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The Animal Spirit Doctrine and the Origins of Neurophysiology$
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C.U.M. Smith, Eugenio Frixione, Stanley Finger, and William Clower

Print publication date: 2012

Print ISBN-13: 9780199766499

Published to Oxford Scholarship Online: September 2012

DOI: 10.1093/acprof:oso/9780199766499.001.0001

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Animal Spirit in Action

Animal Spirit in Action

Chapter:
(p.157) Chapter 10 Animal Spirit in Action
Source:
The Animal Spirit Doctrine and the Origins of Neurophysiology
Author(s):

C. U. M. Smith

Eugenio Frixione

Stanley Finger

William Clower

Publisher:
Oxford University Press
DOI:10.1093/acprof:oso/9780199766499.003.0010

This chapter discusses the changes and elaboration of the animal spirit doctrine by the foremost biomedical thinkers of the 18th century. It reviews Georg Ernst Stahl's animistic ideas, which were inadequate and moved back to a more mechanistic physiology. It then introduces Herman Boerhaave, who is also called the teacher of Europe. The rest of the chapter focuses on Boerhaave's deep and detailed summary of early-18th-century work on the physiology and anatomy of the neuromuscular system. Finally, this chapter also reviews several relevant figures in 18th-century biomedicine and some electrical theories of the 19th century.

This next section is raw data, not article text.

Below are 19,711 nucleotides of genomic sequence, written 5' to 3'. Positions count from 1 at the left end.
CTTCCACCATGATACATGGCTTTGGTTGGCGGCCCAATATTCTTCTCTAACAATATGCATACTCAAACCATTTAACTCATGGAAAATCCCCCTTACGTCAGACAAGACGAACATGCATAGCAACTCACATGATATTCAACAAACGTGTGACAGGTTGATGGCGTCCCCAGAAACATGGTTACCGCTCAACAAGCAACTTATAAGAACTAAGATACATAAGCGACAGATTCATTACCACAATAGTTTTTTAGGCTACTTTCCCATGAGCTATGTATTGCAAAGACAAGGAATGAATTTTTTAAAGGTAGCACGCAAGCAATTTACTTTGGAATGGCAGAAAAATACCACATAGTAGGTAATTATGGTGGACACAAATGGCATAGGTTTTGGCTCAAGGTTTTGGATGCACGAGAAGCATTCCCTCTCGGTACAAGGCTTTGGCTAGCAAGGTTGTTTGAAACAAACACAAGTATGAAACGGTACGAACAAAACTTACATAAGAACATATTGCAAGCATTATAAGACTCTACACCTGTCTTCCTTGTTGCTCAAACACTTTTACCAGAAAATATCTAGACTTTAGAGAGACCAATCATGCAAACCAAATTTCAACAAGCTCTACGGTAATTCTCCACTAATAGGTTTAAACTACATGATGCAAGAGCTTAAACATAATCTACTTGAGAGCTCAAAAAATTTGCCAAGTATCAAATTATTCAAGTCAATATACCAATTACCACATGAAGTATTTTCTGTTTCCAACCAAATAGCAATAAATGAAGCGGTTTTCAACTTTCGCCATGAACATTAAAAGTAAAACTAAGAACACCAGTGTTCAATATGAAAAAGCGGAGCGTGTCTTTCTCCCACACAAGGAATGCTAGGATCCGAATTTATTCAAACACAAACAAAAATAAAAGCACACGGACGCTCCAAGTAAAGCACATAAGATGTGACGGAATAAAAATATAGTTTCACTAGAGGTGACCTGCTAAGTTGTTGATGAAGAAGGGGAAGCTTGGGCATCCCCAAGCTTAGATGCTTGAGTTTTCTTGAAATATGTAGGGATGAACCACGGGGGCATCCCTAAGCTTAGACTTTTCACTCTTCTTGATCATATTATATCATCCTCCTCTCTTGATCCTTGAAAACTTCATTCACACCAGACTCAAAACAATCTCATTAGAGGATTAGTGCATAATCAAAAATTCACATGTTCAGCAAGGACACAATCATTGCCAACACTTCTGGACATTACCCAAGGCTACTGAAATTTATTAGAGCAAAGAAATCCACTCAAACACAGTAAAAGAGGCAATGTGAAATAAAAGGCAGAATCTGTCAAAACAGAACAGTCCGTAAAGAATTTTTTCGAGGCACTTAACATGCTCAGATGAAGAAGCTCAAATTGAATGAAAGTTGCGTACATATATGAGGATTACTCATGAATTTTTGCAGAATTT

Keywords:   animal spirit doctrine, biomedical thinkers, Georg Ernst Stahl, animistic ideas, mechanistic physiology, Herman Boerhaave, neuromuscular system, 18th century biomedicine, electrical theories

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